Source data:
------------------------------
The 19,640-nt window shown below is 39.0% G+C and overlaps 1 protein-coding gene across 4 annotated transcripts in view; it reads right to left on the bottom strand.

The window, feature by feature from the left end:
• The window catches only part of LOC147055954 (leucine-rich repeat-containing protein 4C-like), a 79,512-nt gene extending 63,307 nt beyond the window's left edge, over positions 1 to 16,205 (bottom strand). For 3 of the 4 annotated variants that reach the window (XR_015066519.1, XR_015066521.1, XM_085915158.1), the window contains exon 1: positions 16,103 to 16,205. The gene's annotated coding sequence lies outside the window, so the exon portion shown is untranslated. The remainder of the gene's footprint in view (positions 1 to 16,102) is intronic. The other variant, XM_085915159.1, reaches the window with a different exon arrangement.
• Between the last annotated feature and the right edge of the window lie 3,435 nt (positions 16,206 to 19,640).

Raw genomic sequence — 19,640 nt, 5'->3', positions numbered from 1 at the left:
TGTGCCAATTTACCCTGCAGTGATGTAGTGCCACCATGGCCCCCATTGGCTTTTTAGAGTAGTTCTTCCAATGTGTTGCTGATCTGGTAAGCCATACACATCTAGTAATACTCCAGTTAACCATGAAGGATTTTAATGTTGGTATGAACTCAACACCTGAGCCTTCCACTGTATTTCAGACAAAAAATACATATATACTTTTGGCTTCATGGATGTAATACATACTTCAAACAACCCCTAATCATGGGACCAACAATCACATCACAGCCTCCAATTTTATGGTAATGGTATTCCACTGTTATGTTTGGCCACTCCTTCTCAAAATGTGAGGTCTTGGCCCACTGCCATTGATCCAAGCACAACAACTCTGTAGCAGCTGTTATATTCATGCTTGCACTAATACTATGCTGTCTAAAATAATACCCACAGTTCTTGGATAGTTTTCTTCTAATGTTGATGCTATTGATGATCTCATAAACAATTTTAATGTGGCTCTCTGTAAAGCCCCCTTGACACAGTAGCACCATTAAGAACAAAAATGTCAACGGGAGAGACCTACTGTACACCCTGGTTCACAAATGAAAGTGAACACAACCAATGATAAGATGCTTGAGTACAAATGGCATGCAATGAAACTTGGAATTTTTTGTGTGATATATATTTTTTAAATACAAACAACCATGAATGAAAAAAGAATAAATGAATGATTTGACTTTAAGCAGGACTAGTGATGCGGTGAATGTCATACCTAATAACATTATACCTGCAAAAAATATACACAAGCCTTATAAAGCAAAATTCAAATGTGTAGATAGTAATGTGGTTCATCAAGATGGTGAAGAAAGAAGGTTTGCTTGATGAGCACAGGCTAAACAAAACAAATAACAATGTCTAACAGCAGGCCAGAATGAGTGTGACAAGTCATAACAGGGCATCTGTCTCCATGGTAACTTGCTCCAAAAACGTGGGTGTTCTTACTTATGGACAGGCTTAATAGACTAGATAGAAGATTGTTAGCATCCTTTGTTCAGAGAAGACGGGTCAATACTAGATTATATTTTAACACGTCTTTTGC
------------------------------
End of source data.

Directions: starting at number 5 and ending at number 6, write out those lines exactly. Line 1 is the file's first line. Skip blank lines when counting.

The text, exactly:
Raw genomic sequence — 19,640 nt, 5'->3', positions numbered from 1 at the left:
TGTGCCAATTTACCCTGCAGTGATGTAGTGCCACCATGGCCCCCATTGGCTTTTTAGAGTAGTTCTTCCAATGTGTTGCTGATCTGGTAAGCCATACACATCTAGTAATACTCCAGTTAACCATGAAGGATTTTAATGTTGGTATGAACTCAACACCTGAGCCTTCCACTGTATTTCAGACAAAAAATACATATATACTTTTGGCTTCATGGATGTAATACATACTTCAAACAACCCCTAATCATGGGACCAACAATCACATCACAGCCTCCAATTTTATGGTAATGGTATTCCACTGTTATGTTTGGCCACTCCTTCTCAAAATGTGAGGTCTTGGCCCACTGCCATTGATCCAAGCACAACAACTCTGTAGCAGCTGTTATATTCATGCTTGCACTAATACTATGCTGTCTAAAATAATACCCACAGTTCTTGGATAGTTTTCTTCTAATGTTGATGCTATTGATGATCTCATAAACAATTTTAATGTGGCTCTCTGTAAAGCCCCCTTGACACAGTAGCACCATTAAGAACAAAAATGTCAACGGGAGAGACCTACTGTACACCCTGGTTCACAAATGAAAGTGAACACAACCAATGATAAGATGCTTGAGTACAAATGGCATGCAATGAAACTTGGAATTTTTTGTGTGATATATATTTTTTAAATACAAACAACCATGAATGAAAAAAGAATAAATGAATGATTTGACTTTAAGCAGGACTAGTGATGCGGTGAATGTCATACCTAATAACATTATACCTGCAAAAAATATACACAAGCCTTATAAAGCAAAATTCAAATGTGTAGATAGTAATGTGGTTCATCAAGATGGTGAAGAAAGAAGGTTTGCTTGATGAGCACAGGCTAAACAAAACAAATAACAATGTCTAACAGCAGGCCAGAATGAGTGTGACAAGTCATAACAGGGCATCTGTCTCCATGGTAACTTGCTCCAAAAACGTGGGTGTTCTTACTTATGGACAGGCTTAATAGACTAGATAGAAGATTGTTAGCATCCTTTGTTCAGAGAAGACGGGTCAATACTAGATTATATTTTAACACGTCTTTTGC